NPM is installed along with NodeJS automatically while installing NodeJS. To check the current version of installed npm use:

npm current version

To enable npm for our project, we need to initialize our project with npm. For this do this in the project’s root directory:

$ npm init
npm init

Fill in the all the information

What npm init does is that it creates a file package.json in your directory. This is the main file which describes your project to npm engine. After execution your package.json file should contain the following:

package json

The file contains a JSON object with the following fields:

  1. name - This is the name for your project. By default it is the name of your current folder. It is used for identifying your project if hosted on npmjs.org

  2. version - The current version of your project.

  3. description - Description of project.

  4. main - This is the entry point of your app. When others require your module in their project, require will import the file specified by this field.

  5. scripts - This is another JSON object containing various scripts. These scripts are used by various deployment services to run different tasks without the need to manually execute each script.

  6. keywords - Keywords which enable efficient searching of your module.

  7. author - Name and email id of the author of this project.

  8. license - The license under which you are releasing this module.

We are done with initialising our npm project. Next we need to add chalk module to our project.

To install any module from npm repository -- Where all the NodeJS modules are hosted, simple use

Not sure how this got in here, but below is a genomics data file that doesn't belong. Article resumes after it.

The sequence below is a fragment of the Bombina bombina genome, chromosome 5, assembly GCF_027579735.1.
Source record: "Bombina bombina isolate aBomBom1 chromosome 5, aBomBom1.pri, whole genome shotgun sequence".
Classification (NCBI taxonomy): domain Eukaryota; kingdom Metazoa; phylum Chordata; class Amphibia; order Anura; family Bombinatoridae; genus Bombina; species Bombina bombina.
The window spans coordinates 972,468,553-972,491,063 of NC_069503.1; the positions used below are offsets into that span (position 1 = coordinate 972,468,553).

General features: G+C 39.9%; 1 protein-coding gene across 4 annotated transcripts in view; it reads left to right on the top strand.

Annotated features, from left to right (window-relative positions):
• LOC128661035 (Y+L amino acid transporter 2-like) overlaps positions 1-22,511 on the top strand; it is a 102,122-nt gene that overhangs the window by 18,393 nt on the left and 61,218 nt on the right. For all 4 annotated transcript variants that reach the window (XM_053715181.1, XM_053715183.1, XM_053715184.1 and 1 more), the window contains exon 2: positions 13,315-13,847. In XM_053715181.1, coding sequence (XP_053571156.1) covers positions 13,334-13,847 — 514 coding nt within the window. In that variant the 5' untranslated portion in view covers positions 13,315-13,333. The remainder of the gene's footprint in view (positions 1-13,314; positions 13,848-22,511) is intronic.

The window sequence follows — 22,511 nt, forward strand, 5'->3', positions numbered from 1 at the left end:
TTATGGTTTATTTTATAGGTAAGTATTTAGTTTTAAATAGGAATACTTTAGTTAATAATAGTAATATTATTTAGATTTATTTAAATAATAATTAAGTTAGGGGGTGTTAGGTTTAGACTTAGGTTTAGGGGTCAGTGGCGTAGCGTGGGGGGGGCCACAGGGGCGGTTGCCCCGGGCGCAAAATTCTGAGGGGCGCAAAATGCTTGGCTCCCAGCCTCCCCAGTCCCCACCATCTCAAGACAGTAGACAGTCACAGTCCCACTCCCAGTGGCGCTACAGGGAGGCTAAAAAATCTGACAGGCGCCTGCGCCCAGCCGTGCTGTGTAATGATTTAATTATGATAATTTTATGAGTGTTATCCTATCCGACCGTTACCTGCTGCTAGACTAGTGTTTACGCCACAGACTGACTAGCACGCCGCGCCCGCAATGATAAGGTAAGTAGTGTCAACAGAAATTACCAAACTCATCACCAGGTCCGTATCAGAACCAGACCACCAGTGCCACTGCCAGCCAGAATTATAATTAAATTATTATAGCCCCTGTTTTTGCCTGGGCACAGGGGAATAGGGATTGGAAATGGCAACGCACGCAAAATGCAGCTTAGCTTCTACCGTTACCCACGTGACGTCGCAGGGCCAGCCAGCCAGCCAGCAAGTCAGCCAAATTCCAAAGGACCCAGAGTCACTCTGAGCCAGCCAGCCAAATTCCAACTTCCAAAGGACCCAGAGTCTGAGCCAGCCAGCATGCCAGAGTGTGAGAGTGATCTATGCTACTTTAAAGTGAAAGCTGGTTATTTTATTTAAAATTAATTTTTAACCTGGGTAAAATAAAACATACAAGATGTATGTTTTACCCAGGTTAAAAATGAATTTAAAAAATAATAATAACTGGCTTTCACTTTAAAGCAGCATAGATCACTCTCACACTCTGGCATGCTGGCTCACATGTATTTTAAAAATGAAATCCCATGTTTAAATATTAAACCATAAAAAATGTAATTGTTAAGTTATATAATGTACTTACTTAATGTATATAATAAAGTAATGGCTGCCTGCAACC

$ npm install <module_name>

If we add --save flag to the above command, then npm adds the module in the list of dependencies in the package.json file.

package-json-dependencies

So, to install chalk module, we do

From the output, we can infer that chalk is dependent on the modules

  • ansi-styles
  • escape-string-regexp
  • has-ansi (which is dependent on)
    • ansi-regex
  • strip-ansi
  • supports-color

So, all the above modules are also installed.

All these modules are installed in the node_module/ directory which have been created by the npm install command.

Also, your package.json will have added some lines:

Now when you need to install the same module somewhere else, you don’t need to copy the node_modules/ directory. Just copy rest of the files and do

$ npm install

This command will install all the modules specified in the dependencies object in your package.json .

The caret (^) sign signifies that when doing npm install , latest version of the module having version greater than or equal to the given version (here, 1.1.3) will be installed.

Everything done now.

Open index.js file and modify the code as:

"use strict"; // Enable Strict Mode
const fs = require('fs'); // Import 'fs' module
const chalk = require('chalk'); // Import 'chalk' module
let readMyText = function() 
{
	let str = fs.readFileSync("./myText.txt").toStrig();
	let readStr = chalk.red(str);
	console.log(readStr);
};
readMyText();

The chalk module exposes red function to make the string red. Check out the documentation of the modules before using.

On running this script you would get an output like

npm output

There you go…!!! You just added colors to your life.